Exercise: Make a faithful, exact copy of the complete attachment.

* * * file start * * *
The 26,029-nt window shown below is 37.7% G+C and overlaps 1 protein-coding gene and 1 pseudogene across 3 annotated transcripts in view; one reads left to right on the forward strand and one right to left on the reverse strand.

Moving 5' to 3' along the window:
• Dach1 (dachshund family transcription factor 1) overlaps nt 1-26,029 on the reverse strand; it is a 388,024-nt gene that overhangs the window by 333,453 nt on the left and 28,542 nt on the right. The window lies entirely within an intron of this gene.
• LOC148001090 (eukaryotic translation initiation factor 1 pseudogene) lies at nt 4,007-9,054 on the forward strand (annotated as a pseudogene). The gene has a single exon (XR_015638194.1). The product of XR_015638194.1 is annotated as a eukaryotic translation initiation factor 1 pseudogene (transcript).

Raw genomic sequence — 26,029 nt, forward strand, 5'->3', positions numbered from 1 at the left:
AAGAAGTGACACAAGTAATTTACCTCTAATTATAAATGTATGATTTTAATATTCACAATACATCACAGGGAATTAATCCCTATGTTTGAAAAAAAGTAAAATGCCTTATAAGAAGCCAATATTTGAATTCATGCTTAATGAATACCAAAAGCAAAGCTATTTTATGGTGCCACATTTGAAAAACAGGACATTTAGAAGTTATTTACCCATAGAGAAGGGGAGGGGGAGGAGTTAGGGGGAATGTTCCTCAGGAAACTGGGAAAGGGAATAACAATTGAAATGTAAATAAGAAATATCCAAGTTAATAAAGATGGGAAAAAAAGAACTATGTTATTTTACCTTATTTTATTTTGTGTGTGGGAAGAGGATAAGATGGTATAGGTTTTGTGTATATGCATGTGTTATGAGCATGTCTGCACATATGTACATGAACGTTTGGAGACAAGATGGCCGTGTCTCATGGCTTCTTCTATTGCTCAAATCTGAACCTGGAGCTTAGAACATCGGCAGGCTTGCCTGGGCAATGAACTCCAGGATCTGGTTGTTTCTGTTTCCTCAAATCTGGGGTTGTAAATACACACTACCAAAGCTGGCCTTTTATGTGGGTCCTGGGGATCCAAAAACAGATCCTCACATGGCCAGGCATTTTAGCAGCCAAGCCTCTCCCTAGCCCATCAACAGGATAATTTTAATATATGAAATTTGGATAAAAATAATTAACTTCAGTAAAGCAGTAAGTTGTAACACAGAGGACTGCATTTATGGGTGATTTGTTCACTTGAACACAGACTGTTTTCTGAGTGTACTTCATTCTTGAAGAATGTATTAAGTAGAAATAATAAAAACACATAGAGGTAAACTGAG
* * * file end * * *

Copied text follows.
The 26,029-nt window shown below is 37.7% G+C and overlaps 1 protein-coding gene and 1 pseudogene across 3 annotated transcripts in view; one reads left to right on the forward strand and one right to left on the reverse strand.

Moving 5' to 3' along the window:
• Dach1 (dachshund family transcription factor 1) overlaps nt 1-26,029 on the reverse strand; it is a 388,024-nt gene that overhangs the window by 333,453 nt on the left and 28,542 nt on the right. The window lies entirely within an intron of this gene.
• LOC148001090 (eukaryotic translation initiation factor 1 pseudogene) lies at nt 4,007-9,054 on the forward strand (annotated as a pseudogene). The gene has a single exon (XR_015638194.1). The product of XR_015638194.1 is annotated as a eukaryotic translation initiation factor 1 pseudogene (transcript).

Raw genomic sequence — 26,029 nt, forward strand, 5'->3', positions numbered from 1 at the left:
AAGAAGTGACACAAGTAATTTACCTCTAATTATAAATGTATGATTTTAATATTCACAATACATCACAGGGAATTAATCCCTATGTTTGAAAAAAAGTAAAATGCCTTATAAGAAGCCAATATTTGAATTCATGCTTAATGAATACCAAAAGCAAAGCTATTTTATGGTGCCACATTTGAAAAACAGGACATTTAGAAGTTATTTACCCATAGAGAAGGGGAGGGGGAGGAGTTAGGGGGAATGTTCCTCAGGAAACTGGGAAAGGGAATAACAATTGAAATGTAAATAAGAAATATCCAAGTTAATAAAGATGGGAAAAAAAGAACTATGTTATTTTACCTTATTTTATTTTGTGTGTGGGAAGAGGATAAGATGGTATAGGTTTTGTGTATATGCATGTGTTATGAGCATGTCTGCACATATGTACATGAACGTTTGGAGACAAGATGGCCGTGTCTCATGGCTTCTTCTATTGCTCAAATCTGAACCTGGAGCTTAGAACATCGGCAGGCTTGCCTGGGCAATGAACTCCAGGATCTGGTTGTTTCTGTTTCCTCAAATCTGGGGTTGTAAATACACACTACCAAAGCTGGCCTTTTATGTGGGTCCTGGGGATCCAAAAACAGATCCTCACATGGCCAGGCATTTTAGCAGCCAAGCCTCTCCCTAGCCCATCAACAGGATAATTTTAATATATGAAATTTGGATAAAAATAATTAACTTCAGTAAAGCAGTAAGTTGTAACACAGAGGACTGCATTTATGGGTGATTTGTTCACTTGAACACAGACTGTTTTCTGAGTGTACTTCATTCTTGAAGAATGTATTAAGTAGAAATAATAAAAACACATAGAGGTAAACTGAG